All Saints have had an impeccable run of singles that haven’t translated into great albums. Ten years after the mixed results of Studio One, the new All Saints record, Red Flag, is aimed at a different market in a drastically altered music scene. In 2006, they attained Radio One airplay and found themselves with a top three single. Now they have support from Radio Two (known for creating album sellers as opposed to big hit singles). This is likely to work in their favour as this is the best and most cohesive All Saints record yet.
The first single, ‘One Strike’ is a perfect reintroduction to a group responsible for some of the most lushly produced singles of the last 20 years (‘Pure Shores’, ‘Black Coffee’, ‘War of Nerves’). During understated synths and a clapping drum beat we hear of the moment Nicole Appleton found out that Liam Gallagher had been unfaithful to her – “shattered, pieces of your words take aim, your poisoned tongue, but I don’t want to believe you, torn up, stitches of my own heart ache”. Its hard hitting lyrics are a contrast to the comforting atmospherics of the music.
‘One Woman Man’ deals with a similar subject matter, the opening lines asking, “sometimes is it better to let go?”. It boasts one of the best choruses on Red Flag, complete with big drums and stabs of strings that increase the dramatic impact of the lyrics. It would make a great single to continue their perfect run. ‘Puppet On a String’ is also an obvious future single. Its breezy and addictive chorus shows the excellent songwriting of Shaznay Lewis.
‘Who Hurt Who’ is a beautiful stripped down ballad written by Melanie Blatt and led by Natalie Appleton. It brings one of many emotional highpoints on Red Flag. The harmonies when they sing “I still need your arms around me” are stunning. All four members of All Saints have strong vocals but ‘Who Hurt Who’ is where Appleton’s fragility is the main focus.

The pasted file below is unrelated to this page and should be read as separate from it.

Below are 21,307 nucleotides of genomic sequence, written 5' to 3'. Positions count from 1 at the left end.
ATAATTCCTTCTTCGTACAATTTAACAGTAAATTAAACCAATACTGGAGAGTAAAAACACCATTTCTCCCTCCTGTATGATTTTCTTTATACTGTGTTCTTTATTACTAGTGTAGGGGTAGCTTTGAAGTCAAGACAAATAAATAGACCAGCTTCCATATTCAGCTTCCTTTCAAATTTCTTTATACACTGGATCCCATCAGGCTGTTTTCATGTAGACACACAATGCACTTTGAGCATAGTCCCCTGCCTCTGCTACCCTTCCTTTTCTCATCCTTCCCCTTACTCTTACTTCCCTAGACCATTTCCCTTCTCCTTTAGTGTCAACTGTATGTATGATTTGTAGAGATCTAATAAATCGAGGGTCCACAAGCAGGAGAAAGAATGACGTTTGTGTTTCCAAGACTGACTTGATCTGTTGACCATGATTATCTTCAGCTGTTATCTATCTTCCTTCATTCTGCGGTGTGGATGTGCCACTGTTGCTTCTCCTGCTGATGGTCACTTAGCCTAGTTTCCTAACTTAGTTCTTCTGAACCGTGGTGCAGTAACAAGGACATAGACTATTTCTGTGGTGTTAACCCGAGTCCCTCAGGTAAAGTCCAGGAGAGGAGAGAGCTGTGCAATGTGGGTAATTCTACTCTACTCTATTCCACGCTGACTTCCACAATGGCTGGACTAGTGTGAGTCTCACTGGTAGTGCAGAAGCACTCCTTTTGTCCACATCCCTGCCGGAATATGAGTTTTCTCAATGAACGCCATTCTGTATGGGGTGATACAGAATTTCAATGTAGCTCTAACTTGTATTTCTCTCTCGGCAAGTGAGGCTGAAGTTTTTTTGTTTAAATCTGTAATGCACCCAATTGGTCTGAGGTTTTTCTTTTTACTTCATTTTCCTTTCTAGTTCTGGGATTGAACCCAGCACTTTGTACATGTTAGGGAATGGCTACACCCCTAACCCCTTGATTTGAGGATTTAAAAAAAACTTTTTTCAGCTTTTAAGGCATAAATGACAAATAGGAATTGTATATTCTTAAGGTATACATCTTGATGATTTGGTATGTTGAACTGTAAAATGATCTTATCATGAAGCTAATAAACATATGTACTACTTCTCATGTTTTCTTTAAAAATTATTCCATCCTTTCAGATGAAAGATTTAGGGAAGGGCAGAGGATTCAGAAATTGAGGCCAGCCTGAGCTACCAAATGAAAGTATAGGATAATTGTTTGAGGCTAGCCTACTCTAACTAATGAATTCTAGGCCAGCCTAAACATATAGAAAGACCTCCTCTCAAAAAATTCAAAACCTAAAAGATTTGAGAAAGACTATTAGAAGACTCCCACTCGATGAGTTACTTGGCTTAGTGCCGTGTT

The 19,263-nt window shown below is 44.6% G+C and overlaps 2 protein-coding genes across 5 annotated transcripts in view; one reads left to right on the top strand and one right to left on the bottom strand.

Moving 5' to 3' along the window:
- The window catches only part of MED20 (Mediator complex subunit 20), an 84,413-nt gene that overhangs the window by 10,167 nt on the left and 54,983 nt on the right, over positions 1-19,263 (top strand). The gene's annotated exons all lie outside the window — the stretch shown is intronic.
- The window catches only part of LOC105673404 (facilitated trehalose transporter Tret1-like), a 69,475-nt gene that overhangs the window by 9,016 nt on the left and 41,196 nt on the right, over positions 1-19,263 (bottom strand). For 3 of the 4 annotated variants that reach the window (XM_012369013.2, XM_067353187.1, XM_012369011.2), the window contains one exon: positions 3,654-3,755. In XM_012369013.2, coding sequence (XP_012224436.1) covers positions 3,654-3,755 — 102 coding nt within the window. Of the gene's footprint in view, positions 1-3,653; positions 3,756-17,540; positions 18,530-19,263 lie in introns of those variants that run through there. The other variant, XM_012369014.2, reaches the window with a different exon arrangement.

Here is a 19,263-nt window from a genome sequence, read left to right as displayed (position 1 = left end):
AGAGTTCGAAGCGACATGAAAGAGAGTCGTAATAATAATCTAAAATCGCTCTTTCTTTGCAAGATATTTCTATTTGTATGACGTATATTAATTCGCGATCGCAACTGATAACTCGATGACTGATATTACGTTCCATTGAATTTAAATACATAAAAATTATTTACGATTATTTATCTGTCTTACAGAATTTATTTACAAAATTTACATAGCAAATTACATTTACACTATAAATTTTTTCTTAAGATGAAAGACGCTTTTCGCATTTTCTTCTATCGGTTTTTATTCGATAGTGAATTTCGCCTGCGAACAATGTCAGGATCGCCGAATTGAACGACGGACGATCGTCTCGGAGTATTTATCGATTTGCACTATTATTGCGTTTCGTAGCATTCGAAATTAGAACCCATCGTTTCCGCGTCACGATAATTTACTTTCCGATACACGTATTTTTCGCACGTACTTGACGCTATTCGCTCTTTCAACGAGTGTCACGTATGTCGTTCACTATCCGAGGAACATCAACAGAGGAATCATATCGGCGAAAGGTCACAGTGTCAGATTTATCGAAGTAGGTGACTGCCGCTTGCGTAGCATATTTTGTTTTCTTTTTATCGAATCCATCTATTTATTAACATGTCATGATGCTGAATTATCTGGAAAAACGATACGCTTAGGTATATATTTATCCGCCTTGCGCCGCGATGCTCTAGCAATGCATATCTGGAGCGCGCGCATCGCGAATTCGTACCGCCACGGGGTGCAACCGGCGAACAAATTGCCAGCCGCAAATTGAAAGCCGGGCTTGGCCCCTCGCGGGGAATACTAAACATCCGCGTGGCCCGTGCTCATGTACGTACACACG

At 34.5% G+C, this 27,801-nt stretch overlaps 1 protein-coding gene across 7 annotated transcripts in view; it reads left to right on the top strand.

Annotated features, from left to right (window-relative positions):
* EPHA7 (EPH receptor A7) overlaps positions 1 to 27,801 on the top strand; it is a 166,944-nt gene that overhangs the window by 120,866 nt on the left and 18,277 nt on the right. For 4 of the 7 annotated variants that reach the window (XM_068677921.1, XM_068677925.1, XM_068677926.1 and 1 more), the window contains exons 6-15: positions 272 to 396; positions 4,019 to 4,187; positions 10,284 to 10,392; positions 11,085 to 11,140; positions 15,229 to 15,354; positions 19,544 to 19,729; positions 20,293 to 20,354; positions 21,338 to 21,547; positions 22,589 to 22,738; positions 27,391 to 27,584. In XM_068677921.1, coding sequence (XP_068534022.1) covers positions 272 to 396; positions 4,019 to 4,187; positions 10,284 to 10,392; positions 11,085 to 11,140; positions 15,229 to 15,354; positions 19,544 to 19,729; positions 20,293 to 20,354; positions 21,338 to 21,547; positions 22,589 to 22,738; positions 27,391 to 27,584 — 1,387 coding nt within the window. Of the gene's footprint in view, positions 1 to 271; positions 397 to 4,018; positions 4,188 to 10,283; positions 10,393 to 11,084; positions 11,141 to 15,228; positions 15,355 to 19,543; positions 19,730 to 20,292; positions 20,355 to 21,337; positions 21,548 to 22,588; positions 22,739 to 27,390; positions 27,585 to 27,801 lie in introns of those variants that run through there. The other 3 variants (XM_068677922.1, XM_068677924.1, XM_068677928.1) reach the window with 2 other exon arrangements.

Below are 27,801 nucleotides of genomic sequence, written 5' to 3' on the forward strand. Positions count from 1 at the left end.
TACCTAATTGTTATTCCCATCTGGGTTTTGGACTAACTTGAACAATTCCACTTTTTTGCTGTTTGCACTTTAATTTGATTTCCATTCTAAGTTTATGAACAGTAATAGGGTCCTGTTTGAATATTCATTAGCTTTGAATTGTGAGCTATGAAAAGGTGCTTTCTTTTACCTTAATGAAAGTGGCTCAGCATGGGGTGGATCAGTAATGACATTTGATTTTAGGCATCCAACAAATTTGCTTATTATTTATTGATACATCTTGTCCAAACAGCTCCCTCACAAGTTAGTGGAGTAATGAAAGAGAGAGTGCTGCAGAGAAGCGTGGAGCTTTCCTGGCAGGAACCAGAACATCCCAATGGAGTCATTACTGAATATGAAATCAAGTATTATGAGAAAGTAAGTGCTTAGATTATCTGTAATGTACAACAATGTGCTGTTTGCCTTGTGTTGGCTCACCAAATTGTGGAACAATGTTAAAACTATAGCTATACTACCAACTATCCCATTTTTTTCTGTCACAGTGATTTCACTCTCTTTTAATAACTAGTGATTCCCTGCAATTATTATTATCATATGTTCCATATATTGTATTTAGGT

‘Ratchet Behaviour’ is Red Flag’s only weak moment. It has hints of 2006’s single ‘Rock Steady’, but sounds like an M.I.A. rip off. The transition of ‘Ratchet Behaviour’ into the incredible title track brings things back to order and shows the fighting spirit that runs through this record. The verses are made up of tribal rhythms (a common musical theme here), minimal instrumentation, and a beautifully uplifting chorus explodes into life. The keyboards and gorgeous harmonies recall their excellent William Orbit productions on Saints & Sinners.
‘Pieces’ is a triumphant closer with the defiant lyric “here’s to a blue sky and pastures new”. The cooing backing vocals and positive lyrics are a fitting finale for an album that, despite its tales of heartbreak, is about hope and rebirth.
All the frustrations of All Saints’ stop-starting career has been put aside with Red Flag. It’s a perfect balance of self-assured songs that sounds fresh and unmistakably All Saints without chasing modern trends in music. Red Flag sounds effortlessly cool in the same way that has always made them appealing. I hope this is more than another brief stop for them and instead signals a new stage in their career.